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Reviews Categories | Receivers: General Coverage | WinRadio G313i amd G313e Help

Reviews Summary for WinRadio G313i amd G313e
WinRadio G313i amd G313e Reviews: 1 Average rating: 5.0/5 MSRP: $G313i 999.95, G313e, 1195.00
Description: 9khz to 30 mHz General Coverage SDR Receiver
Product is in production.
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WB5AGF Rating: 5/5 Aug 13, 2008 16:36 Send this review to a friend
Computer Driven DSP Receiver Covering From LF - SW  Time owned: 0 to 3 months
These are my first thoughts on the WinRadio G313e (and hence the G313i) Receiver as I have only had it for a few days.

(comments on WinRadio's product line)
Before you get too confused over WinRadio's product line (there are a lot of receivers) let me suggest that you go visit their Web Site and looks through the product descriptions. There are two main physical configurations - a receiver-on-a-card that gets mounted in the computer and an external 'box' that gets connected to your PC.

The G313i is the internally mounted (in the PC) receiver-on-a-card and the G313e is the stand-alone receiver-in-a-box (the outside case appears to be brushed aluminum in a clear plastic covering).

The G313x (the 'i' and the 'e') receivers provide the same performance according to WinRadio; they cover from well below the AM broadcast band up to 30 MHz. A major difference between them and the G303 receivers (which are about half the price) is that the G313 receivers do all the signal processing within themselves and do not depend on the PC's sound card (which the G303 series use for final signal processing).

The G313e (which I have) uses a USB connection to the PC for both control/status as well as the path used to send digitized audio to the PC where it is then sent to the sound card (the control software handles this invisibly to the user).

So far I have only used the supplied 'antenna' (about 20 feet of wire coming out of a thin coax) and it is far too close to the computer for proper evaluation of the receiver's performance. (The environment around a PC is full of noise and strange signals.) What I have observed is that the G313e seems extremely stable and was right on-frequency as it came out of the box (there is a way to generate new calibration data if desired by downloading a file from the WinRadio Web Site).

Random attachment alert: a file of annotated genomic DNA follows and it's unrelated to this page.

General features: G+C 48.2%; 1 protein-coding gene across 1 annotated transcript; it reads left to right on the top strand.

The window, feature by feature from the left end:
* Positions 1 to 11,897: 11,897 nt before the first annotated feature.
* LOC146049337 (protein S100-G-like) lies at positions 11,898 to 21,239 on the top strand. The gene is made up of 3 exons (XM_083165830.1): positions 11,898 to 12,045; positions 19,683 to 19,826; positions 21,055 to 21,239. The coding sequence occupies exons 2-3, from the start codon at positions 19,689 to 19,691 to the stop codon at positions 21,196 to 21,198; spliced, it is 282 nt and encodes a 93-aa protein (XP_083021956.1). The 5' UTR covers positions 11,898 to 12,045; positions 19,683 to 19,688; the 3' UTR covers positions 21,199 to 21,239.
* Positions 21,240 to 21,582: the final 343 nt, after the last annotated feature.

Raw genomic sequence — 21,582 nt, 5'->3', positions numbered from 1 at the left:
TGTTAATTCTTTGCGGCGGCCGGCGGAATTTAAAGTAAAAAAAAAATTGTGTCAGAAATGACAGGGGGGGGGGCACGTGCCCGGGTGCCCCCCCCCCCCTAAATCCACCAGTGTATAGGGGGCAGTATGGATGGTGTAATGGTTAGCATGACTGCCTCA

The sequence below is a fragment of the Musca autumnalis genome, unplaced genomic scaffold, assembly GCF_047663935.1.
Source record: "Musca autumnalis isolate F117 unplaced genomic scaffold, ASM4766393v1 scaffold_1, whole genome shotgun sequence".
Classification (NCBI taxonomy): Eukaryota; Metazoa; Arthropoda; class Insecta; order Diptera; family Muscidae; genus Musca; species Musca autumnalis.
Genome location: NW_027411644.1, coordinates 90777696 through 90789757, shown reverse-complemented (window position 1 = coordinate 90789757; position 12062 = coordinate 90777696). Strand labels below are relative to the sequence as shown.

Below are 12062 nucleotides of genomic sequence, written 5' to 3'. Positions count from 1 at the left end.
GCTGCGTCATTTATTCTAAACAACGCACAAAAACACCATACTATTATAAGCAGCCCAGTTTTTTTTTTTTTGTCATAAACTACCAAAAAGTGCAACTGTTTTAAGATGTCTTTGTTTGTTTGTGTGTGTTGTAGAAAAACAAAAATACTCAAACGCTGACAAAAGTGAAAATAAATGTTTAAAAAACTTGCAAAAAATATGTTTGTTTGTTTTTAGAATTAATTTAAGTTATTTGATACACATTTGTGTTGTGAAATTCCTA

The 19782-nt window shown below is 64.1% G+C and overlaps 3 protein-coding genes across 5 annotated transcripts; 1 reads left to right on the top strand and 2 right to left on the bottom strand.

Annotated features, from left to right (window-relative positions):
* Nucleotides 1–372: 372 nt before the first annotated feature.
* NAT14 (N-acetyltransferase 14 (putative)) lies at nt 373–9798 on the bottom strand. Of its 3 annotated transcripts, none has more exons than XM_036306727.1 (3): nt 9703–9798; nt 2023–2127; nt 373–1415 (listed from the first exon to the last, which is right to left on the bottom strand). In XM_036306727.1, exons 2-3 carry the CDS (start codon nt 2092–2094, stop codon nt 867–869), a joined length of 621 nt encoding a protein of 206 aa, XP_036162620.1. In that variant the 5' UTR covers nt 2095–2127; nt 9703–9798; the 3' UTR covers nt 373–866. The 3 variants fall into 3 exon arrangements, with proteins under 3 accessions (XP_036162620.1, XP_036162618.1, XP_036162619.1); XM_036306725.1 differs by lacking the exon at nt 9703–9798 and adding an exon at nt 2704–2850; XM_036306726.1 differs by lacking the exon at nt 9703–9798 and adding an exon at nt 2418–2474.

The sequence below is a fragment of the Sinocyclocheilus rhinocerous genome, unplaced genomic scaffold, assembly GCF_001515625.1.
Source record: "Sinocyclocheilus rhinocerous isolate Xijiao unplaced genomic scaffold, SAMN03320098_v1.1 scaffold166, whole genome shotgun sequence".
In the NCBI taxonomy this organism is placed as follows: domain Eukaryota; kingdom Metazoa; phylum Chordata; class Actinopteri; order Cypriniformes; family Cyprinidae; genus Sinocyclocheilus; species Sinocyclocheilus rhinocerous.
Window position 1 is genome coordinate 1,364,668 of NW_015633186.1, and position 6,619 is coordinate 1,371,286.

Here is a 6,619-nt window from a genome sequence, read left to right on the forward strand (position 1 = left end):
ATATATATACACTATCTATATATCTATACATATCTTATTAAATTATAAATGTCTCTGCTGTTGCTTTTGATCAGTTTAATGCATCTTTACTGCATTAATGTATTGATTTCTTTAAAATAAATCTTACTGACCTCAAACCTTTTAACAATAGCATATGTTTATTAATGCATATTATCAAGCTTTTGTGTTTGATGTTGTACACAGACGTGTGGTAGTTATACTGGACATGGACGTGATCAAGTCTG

The G313 demodulation functions seem very well implemented and I have been impressed with the audio quality from some local AM stations (listening to them in : AM, synchronous AM, USB, LSB, DSB (to test this I need to figure a way to null the carrier and see if the demodulation continues to work) and ISB. When ISB (independent sideband) is selected then you can select either the upper or lower sidebands to listen to. So far I have not found if it is possible to feed the upper and lower sideband signals to the left and right audio channels although logically that should be possible.

I want to play with DRM (Digital Radio Mondiale) reception on the shortwave bands and so I bought a license for the DRM demodulator (software download from the WinRadio site) but have had a problem getting it to load on my computer (I get a strange error message) and am waiting on a reply from WinRadio's tech support people (since they are in Australia and I am in the U.S. it means that getting a two way e-mail exchange takes about a day)

Eventually I will get a decent antenna and be able to provide a thorough review but so far I am impressed.


Paul, WB5AGF
Garland, Texas

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